By Michael Smallegan, Columnist
Published November 12, 2012
It’s easy to lament the sore state of the Ann Arbor parking situation, but determining a course of action to rectify it is a more difficult affair.
This month marks the start of the University’s construction of a new parking structure on Wall Street. The proposed structure seems like a perfectly adequate way to meet the increased parking needs that came with the opening of the new C. S. Mott Children’s and Von Voightlander Women's Hospital; however, its placement and execution create more problems than they fix.
Progress on the structure has been steady since its approval by the University's Board of Regents in April, despite equally steady resistance from residents in the Lower Town area. Calls from area residents to halt the project, though heard, remain unheeded. With room for 725 cars, the 70-foot tall structure will be an outlier in the mostly residential neighborhood speckled with historic buildings and delineated by a slow peaceful bend of the Huron River. The move toward more University activity in this area is far from unprecedented — it has been occurring for the past 30 years.
The University is an institution that has driven to be the “Leaders and Best.” In its marching to the ceaseless tempo of “improve, expand” it has acquired and demolished many historically significant homes in the area to make way for buildings and parking lots. While the new structure will be partially constructed on the location of an existing surface parking lot, at least one home will be demolished in the process.
The home in question, at 959 Wall Street, has received the same preparative treatment as have other homes lost to “progress” — a cursory archaeological dig directed by Anthropology Prof. Henry Wright. Though he carries out these digs in earnest, Wright is given too little time for a full treatment of the sites. Furthermore, this small gesture does little to mitigate the loss of the historic record that comes from demolishing these homes and replacing the soil underneath with culturally meaningless, homogeneous loose stone and concrete.
The loss of this part of Ann Arbor’s story is significant because of the role this area played in our city’s past. In 1830, with the construction of a flourmill on the Huron, the area gradually became a booming business center. Anson Brown, owner of the flourmill, named the streets in the area after those in New York, intending to create a city center, a “downtown,” that would compete with the then-developing community that is our current downtown. Many of the oldest houses in Ann Arbor are in this area, and with them, a fantastic record of some of our community’s past.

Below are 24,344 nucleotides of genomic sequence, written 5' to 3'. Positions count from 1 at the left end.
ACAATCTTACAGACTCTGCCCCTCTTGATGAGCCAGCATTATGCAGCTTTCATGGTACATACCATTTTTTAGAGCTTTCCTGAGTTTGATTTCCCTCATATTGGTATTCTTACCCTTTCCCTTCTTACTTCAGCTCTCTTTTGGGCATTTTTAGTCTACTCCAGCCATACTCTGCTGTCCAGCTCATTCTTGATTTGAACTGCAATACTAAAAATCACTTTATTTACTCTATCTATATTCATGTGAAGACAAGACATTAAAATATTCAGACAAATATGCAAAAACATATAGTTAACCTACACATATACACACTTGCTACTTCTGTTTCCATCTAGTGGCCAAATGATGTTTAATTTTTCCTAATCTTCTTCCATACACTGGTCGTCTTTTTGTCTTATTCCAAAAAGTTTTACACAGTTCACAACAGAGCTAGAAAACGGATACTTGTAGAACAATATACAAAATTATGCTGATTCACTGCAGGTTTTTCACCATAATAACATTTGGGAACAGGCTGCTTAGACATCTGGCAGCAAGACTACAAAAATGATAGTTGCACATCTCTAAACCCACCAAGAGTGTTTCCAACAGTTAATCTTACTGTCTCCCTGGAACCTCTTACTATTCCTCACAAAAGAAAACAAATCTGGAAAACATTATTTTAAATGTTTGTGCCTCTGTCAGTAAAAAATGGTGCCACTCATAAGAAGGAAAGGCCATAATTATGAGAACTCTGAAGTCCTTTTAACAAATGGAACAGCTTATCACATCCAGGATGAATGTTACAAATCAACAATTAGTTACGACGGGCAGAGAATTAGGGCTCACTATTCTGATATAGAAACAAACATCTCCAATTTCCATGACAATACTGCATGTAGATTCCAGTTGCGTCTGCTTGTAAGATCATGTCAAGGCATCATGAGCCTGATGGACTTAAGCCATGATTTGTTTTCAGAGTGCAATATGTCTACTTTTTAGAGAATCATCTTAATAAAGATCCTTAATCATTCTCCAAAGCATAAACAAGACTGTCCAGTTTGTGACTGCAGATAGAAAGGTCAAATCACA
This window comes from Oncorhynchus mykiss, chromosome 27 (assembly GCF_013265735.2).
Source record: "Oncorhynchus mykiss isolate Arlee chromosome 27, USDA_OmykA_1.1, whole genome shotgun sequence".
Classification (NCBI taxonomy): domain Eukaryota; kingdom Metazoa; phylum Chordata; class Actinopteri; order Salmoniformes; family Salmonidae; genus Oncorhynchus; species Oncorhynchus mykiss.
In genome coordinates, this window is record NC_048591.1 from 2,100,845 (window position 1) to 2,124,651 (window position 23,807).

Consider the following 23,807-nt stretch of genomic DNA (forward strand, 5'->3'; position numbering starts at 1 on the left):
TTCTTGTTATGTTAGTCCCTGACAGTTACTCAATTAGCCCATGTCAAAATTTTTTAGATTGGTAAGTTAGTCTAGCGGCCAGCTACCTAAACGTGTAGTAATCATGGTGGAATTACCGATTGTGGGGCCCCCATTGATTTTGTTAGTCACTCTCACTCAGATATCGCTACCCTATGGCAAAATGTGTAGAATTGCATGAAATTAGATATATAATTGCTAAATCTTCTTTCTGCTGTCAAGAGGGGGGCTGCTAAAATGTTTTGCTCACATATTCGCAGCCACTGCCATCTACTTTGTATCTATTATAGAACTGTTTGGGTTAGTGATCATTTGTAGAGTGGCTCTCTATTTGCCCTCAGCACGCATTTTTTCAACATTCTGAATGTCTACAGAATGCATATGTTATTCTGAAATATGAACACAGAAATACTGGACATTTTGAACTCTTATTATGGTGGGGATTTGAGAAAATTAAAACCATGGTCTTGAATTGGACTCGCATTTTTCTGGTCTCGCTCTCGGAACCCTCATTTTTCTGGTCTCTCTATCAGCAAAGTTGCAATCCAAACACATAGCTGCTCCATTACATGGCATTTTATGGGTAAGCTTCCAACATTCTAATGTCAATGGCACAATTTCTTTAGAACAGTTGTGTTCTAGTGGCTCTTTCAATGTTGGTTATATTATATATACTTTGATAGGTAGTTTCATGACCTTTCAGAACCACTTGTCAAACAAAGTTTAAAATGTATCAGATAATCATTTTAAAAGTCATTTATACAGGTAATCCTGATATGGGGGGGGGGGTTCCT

The establishment of the University and the location of the train station gradually sucked the vibrancy out of the area, and brought the locus of attention south of the Huron. It now seems the University is finishing the job.
Perhaps of even greater concern than the disregard of the historical record, the disturbance of the community’s look and feel, the increased traffic congestion, and concerns over pedestrian safety is the environmental degradation that this new structure will bring. Lower Town is called such because it is a low point topologically in Ann Arbor, and with its proximity to both Traver Creek and the Huron River, the unavoidable increase in runoff that comes with the addition of multiple thousands of square feet of impermeable concrete will undoubtedly have consequences for the area’s natural habitat.
The parking structure will be built, University planners will be happy and local residents will learn to deal with it, but lessons can be learned from this. There are other solutions to the lack of parking near campus. Let’s have some smart people find them next time.
Michael Smallegan can be reached at email@example.com.